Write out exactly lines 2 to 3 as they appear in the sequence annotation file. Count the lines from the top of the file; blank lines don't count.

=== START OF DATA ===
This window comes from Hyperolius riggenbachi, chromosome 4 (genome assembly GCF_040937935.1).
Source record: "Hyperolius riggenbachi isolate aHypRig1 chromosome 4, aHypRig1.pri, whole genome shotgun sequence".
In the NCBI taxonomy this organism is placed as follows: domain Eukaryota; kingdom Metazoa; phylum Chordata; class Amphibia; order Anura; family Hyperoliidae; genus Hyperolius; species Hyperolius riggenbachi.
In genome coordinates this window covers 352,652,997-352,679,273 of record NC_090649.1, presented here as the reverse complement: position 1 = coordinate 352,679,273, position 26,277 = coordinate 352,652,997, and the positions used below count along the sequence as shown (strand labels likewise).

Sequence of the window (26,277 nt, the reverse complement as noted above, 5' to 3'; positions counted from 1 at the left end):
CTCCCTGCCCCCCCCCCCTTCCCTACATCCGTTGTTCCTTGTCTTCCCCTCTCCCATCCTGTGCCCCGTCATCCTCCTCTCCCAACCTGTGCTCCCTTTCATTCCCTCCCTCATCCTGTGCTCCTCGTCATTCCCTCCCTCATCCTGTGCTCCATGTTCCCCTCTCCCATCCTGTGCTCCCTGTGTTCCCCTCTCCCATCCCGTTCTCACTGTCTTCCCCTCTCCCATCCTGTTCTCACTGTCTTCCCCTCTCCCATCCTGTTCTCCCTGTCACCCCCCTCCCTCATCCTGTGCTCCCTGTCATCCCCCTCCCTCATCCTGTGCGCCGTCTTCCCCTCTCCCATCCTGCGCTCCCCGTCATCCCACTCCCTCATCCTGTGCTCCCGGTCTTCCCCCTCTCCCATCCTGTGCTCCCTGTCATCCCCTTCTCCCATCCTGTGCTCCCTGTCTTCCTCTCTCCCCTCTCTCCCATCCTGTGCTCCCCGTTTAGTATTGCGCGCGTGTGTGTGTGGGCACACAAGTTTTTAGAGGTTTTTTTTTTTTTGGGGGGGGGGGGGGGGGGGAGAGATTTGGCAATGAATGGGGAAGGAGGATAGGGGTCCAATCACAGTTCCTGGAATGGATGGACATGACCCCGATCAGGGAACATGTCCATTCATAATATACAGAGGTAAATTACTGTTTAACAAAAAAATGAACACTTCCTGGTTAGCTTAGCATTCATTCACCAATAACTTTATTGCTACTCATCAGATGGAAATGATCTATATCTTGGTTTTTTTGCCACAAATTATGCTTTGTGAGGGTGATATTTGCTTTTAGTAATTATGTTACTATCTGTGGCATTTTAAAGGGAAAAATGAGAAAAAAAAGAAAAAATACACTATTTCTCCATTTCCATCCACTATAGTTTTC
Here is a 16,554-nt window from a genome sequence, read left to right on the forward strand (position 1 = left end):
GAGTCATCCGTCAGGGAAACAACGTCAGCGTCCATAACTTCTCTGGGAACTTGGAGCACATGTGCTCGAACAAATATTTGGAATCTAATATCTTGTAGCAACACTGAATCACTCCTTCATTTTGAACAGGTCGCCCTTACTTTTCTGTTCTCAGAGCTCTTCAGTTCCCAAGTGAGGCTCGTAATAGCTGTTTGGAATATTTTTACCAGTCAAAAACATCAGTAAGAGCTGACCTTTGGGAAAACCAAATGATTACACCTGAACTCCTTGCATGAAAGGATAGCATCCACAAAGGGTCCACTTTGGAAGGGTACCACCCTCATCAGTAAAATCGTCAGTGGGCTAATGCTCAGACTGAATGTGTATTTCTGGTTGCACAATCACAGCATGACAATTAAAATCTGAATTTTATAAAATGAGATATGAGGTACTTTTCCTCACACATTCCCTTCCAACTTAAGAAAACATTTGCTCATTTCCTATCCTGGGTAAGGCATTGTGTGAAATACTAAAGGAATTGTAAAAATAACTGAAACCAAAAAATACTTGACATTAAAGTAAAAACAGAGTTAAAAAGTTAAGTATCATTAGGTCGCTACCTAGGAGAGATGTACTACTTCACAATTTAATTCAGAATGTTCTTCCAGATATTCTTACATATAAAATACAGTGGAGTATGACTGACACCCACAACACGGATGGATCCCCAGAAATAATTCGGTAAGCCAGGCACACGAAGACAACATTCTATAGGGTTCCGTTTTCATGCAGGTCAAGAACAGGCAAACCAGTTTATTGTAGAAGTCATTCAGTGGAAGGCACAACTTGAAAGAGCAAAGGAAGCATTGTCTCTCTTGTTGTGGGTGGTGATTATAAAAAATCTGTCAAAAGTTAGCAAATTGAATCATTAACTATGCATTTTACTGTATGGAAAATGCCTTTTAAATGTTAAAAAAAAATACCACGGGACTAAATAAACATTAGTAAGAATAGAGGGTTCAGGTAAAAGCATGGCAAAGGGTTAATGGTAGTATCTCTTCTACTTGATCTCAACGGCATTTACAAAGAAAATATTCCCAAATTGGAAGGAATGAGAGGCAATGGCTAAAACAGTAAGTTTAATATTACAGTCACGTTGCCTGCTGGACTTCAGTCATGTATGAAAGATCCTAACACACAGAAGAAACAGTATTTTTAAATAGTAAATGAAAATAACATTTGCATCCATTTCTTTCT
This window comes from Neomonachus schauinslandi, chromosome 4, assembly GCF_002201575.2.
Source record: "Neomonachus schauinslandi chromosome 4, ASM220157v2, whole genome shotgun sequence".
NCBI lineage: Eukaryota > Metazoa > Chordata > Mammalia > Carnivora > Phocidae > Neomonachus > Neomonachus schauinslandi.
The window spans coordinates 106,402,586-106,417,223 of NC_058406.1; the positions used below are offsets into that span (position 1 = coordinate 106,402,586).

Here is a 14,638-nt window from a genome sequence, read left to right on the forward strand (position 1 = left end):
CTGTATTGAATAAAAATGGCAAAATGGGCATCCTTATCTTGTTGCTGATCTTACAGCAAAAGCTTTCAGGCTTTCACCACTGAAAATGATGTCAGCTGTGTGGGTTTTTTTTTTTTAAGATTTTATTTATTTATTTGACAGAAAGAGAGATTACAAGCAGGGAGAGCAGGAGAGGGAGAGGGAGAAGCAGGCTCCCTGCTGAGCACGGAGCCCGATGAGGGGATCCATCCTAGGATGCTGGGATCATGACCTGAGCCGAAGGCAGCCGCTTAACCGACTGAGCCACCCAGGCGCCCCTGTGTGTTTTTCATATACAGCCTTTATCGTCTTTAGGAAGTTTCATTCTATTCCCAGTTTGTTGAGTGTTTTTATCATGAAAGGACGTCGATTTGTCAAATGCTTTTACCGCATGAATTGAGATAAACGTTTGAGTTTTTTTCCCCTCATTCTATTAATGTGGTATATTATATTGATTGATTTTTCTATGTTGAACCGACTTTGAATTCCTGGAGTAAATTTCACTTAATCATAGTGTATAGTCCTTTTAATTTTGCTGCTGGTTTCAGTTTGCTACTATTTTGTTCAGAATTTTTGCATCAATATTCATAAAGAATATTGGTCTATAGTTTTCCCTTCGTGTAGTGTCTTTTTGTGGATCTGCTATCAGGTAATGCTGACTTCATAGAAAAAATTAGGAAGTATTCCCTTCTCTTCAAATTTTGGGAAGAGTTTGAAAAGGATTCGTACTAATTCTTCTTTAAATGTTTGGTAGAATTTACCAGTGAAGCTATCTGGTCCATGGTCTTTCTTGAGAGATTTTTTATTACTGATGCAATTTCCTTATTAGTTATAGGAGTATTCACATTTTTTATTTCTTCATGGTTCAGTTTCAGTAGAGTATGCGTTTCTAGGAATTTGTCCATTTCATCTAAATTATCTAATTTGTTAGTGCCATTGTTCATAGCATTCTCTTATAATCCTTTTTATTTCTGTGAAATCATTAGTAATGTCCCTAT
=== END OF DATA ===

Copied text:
Source record: "Hyperolius riggenbachi isolate aHypRig1 chromosome 4, aHypRig1.pri, whole genome shotgun sequence".
In the NCBI taxonomy this organism is placed as follows: domain Eukaryota; kingdom Metazoa; phylum Chordata; class Amphibia; order Anura; family Hyperoliidae; genus Hyperolius; species Hyperolius riggenbachi.